‘Not Guilty’ Plea in Fatal Road Accident Case

Waterford City and County Council pleaded not guilty in the Circuit Criminal Court in Waterford to four breaches of the health and safety at work regulations arising out of a fatal road accident in which a council worker was killed instantly when struck by a council truck while filling pot holes.

Father of five John Vincent Delaney of Chapel Street, Tallow, County Waterford, suffered fatal head injures when knocked down by the reversing truck at Mountainfair Road, Tallow, on July 12th 2011.

The Council is charged on four counts of failing to ensure a system of work that was planned and organised without risk to employees; failing to provide a safe place of work and failing to adequately instruct and supervise the workers.

Noel Whelan, BL, for the DPP, said a four man crew from the Council Depot in Tallow went out on the truck to fill pot holes.

Two of the men, John Vincent Delaney and Michael Delaney were brothers. The truck was used for the purpose of compact tarmac in the potholes by driving over them. During the course of that work the victim was injured by the reversing vehicle.

There was a legal obligation on employers to put in place a system of work that ensured the safety of employees and anybody else in the area.

The HSA carried out an investigation and it was the prosecution case that the Council did not comply with its health and safety obligations as a result the worker was killed.

The way the pot hole patching work was carried out and the use of the truck for compacting tarmac in pot holes was unsafe without a “vehicle controller” directing the vehicle.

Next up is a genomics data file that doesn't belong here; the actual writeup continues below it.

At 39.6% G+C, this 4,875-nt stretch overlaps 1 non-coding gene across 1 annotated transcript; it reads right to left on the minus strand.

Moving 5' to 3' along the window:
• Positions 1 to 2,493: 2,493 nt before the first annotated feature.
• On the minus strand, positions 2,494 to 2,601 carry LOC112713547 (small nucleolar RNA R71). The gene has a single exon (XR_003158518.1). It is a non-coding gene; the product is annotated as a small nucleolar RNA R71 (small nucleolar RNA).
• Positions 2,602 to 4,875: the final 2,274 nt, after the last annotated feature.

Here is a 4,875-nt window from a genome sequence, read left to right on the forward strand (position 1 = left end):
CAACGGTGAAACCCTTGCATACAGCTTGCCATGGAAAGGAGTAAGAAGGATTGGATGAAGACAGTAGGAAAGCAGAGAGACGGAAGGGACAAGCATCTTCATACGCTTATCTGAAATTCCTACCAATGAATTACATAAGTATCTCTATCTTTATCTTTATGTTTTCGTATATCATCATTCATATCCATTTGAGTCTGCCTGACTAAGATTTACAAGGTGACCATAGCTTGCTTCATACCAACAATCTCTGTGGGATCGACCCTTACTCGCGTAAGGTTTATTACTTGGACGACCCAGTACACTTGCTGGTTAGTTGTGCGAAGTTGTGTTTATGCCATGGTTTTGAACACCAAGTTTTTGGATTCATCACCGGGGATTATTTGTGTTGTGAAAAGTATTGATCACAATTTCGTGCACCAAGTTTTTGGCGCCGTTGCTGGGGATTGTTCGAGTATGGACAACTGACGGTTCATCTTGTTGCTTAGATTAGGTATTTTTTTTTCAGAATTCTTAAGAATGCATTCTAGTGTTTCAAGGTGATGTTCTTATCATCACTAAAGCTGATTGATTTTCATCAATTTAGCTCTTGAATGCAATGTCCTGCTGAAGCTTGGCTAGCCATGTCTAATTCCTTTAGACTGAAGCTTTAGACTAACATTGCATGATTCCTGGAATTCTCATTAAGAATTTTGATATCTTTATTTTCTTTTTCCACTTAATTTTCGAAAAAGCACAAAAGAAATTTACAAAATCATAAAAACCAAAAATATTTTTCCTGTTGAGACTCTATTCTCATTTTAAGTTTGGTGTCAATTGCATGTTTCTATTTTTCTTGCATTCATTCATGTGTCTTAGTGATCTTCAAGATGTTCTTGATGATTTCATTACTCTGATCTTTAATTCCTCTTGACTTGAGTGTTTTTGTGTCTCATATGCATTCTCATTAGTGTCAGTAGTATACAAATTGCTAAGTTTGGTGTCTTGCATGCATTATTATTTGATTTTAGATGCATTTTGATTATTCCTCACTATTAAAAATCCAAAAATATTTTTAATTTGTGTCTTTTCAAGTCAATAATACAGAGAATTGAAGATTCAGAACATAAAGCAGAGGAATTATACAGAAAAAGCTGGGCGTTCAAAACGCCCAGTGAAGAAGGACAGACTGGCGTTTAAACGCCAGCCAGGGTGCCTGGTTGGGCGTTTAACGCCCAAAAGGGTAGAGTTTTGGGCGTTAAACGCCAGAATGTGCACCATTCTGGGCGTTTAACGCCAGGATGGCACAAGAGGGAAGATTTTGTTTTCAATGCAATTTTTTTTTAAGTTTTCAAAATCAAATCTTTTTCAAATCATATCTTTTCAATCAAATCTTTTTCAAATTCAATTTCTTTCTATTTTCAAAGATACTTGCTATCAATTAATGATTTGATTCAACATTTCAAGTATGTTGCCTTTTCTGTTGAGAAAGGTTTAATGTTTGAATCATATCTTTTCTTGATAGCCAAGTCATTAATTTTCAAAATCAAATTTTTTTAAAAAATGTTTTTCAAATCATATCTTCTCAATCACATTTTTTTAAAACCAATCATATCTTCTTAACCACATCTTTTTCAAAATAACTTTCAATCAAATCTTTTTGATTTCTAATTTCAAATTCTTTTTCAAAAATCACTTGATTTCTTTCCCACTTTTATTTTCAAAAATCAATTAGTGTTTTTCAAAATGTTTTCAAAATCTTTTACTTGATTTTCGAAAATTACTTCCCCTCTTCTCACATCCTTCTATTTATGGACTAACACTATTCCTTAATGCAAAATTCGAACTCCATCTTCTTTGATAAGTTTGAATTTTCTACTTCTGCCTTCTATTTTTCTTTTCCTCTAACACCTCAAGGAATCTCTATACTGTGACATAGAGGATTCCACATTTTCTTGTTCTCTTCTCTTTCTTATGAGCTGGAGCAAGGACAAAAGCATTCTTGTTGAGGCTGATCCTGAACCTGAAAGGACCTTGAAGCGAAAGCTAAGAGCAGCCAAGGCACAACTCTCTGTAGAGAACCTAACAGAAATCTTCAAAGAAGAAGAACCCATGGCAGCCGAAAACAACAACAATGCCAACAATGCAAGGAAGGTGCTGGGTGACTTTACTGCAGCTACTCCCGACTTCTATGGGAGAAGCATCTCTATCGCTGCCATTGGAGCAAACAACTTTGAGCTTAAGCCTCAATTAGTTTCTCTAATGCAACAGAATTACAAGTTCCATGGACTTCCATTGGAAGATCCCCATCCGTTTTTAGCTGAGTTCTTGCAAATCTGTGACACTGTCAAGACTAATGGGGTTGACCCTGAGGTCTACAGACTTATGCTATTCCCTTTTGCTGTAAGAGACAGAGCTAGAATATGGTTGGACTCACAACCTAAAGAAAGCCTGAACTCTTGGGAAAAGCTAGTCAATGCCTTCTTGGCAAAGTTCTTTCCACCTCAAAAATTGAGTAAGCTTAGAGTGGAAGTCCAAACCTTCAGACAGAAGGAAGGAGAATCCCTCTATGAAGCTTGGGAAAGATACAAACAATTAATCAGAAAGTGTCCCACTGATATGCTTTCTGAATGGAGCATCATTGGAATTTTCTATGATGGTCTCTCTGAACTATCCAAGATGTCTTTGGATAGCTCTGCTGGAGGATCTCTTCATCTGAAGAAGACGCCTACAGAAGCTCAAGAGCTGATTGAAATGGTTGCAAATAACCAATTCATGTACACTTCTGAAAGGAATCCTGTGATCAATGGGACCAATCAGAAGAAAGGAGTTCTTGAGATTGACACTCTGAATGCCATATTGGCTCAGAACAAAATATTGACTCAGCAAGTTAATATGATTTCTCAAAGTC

The Council failed to ensure that employees were adequately supervised on the ground and there was no appropriate supervision.

Former Acting General Services Supervisor Patrick Joseph Power said he sent out the four man crew and directed that signage be erected on the road and that stop and go lollipop signs should be used during pot hole filling. Radios were not used as the men could see each other over the short distance involved.

Later in the afternoon he was informed of the fatality and the closed he road and reported the incident to HQ in Dungarvan.

For 30 years it was the normal practice in Waterford County Council to compact tarmac in pot holes with the wheels of a truck.

The brother of the victim, Michel Delaney said he erected two ‘Men at Work’ signs and it was first decided to fill in two bad pot holes near a junction and they all kept a look out for oncoming traffic.

They then moved 70 metres down the road to deal with a “nest” of pot holes. When the tarmac was filled-in the truck missed one of the holes at the first attempt and the driver had to go back to repeat the operation.

He said he was about to fill out a Safety at Work Practice document when he heard a “thud” and realised there had been an impact with his brother Vincent. Nobody in the team was appointed to direct the driver of the truck when reversing over the pot holes.

A general operative, John Curley said both he and Vincent filled-in the pot holes with tarmac. He walked on and though that Vincent was following him. When he looked back he saw Vincent lying on the ground with serious head injuries.

The trial continues.

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